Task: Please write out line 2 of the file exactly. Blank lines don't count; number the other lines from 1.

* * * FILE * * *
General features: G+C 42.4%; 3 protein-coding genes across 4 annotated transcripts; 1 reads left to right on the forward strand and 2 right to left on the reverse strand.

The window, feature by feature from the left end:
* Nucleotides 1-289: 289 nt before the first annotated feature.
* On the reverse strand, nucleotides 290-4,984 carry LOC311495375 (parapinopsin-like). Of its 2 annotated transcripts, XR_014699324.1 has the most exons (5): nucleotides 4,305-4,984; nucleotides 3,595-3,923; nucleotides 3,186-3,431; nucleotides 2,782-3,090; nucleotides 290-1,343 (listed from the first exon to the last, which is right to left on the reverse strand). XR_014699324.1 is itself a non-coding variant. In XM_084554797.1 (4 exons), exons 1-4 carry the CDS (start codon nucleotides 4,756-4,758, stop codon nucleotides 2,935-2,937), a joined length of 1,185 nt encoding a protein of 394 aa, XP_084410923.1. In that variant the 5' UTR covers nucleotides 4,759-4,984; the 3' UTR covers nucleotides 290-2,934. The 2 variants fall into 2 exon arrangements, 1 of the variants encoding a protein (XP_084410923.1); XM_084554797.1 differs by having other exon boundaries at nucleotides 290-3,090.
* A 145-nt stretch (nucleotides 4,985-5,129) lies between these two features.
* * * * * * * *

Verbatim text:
The window, feature by feature from the left end: